As far as art goes, the 3D printer has mostly been used as a precision tool for creating copies of hyper-valuable paintings—just see today's story about printing perfect Vermeer replicas for reference. But there are also plenty of artists experimenting with 3D printing on more creative terms—and at this year's New York Maker Faire, visitors got to see a few examples up close.
Shane Hope, a Brooklyn artist whom we wrote about last spring, was on hand at the New York Hall of Science in Queens this weekend to show off several new paintings—each created using the 3D printer as his primary tool. Hope used a homemade RepRap printer to fabricate the works, which took anywhere from a week to a month to complete.
In truth, "printing" is a bit of a misnomer for the way Hope uses the RepRap. It's more like knitting or weaving using liquid plastic instead of yarn: He begins by creating 3D models of molecular structures, then prints them onto his canvases using a mixture of acrylic and pigments, creating a watercolor landscape of intricately detailed textures. Though each pattern is based on an existing molecule, Hope describes his work as anything but scientific. "Doing science proper I am not," he explains. "I’m repurposing the representational rubrics of molecular visualization just enough to relay to viewers a sense of how hacking matter happens."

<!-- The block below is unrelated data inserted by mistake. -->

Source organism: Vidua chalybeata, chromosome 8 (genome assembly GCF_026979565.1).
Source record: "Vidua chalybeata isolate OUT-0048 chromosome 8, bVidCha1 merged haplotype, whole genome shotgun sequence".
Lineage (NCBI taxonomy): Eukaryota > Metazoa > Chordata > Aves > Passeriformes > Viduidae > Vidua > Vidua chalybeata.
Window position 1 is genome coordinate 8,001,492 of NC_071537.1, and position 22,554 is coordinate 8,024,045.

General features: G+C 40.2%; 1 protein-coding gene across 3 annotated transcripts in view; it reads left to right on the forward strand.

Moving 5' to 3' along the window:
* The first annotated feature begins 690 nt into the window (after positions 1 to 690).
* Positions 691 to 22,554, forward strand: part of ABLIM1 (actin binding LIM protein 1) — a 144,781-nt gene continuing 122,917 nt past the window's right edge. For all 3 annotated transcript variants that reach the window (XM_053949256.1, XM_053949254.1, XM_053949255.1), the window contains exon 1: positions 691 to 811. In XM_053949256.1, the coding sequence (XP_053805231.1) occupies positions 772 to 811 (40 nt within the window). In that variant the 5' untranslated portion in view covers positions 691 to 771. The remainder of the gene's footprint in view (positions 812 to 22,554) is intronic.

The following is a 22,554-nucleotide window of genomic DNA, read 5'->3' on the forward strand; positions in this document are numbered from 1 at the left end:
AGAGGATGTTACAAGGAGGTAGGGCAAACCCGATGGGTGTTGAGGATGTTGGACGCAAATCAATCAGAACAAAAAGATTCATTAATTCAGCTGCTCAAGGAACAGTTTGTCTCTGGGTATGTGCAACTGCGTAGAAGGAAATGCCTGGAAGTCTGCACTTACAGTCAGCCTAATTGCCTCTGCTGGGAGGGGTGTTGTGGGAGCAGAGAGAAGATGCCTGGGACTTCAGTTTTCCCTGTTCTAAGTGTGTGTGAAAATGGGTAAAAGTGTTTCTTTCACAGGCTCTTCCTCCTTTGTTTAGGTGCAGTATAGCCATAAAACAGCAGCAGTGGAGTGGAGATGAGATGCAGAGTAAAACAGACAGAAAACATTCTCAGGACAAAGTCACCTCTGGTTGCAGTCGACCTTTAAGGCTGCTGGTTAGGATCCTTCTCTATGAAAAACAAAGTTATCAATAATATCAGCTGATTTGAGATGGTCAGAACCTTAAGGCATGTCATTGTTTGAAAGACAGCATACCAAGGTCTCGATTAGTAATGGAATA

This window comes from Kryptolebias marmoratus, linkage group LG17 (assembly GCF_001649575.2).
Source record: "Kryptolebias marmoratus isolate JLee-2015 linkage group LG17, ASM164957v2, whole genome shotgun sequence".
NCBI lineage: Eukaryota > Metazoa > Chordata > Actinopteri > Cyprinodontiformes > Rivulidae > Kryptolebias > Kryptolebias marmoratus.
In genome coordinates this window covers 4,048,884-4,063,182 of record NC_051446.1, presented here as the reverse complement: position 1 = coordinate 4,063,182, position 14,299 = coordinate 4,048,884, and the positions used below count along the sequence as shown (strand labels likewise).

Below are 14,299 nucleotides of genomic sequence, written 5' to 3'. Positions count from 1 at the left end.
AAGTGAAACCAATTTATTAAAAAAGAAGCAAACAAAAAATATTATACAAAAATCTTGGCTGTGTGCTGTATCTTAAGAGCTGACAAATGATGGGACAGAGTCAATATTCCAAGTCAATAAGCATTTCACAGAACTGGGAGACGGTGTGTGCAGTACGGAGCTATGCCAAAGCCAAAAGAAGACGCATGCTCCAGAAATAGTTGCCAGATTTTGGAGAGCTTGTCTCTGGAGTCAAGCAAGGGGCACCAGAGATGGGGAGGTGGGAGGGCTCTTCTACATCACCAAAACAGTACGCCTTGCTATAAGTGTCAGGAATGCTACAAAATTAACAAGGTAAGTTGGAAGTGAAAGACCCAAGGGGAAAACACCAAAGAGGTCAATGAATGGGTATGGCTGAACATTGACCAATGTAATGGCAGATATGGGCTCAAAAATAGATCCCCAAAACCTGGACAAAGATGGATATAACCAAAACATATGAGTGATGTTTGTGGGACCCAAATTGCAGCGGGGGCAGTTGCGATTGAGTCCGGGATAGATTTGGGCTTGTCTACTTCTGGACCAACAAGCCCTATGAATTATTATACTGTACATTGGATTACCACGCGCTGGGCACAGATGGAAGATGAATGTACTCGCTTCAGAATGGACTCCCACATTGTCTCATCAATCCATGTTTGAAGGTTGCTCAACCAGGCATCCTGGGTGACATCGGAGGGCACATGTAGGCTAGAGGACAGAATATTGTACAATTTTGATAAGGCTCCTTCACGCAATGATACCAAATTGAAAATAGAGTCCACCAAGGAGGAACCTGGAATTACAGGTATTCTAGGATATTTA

How does Hope feel about the recent hype surrounding 3D printing as a revolutionary consumer technology? "Some rapid prototyping pundits promise content-to-print solutions, on-demand means of increasingly customizable production and refer to it as an “abundance” technology," he writes warily. "I myself am relatively over the folk psychological novelty of 3D printing for its own sake." In other words, don't call it 3D-printed art—it's art that happens to be made with a 3D printer. [Shane Hope]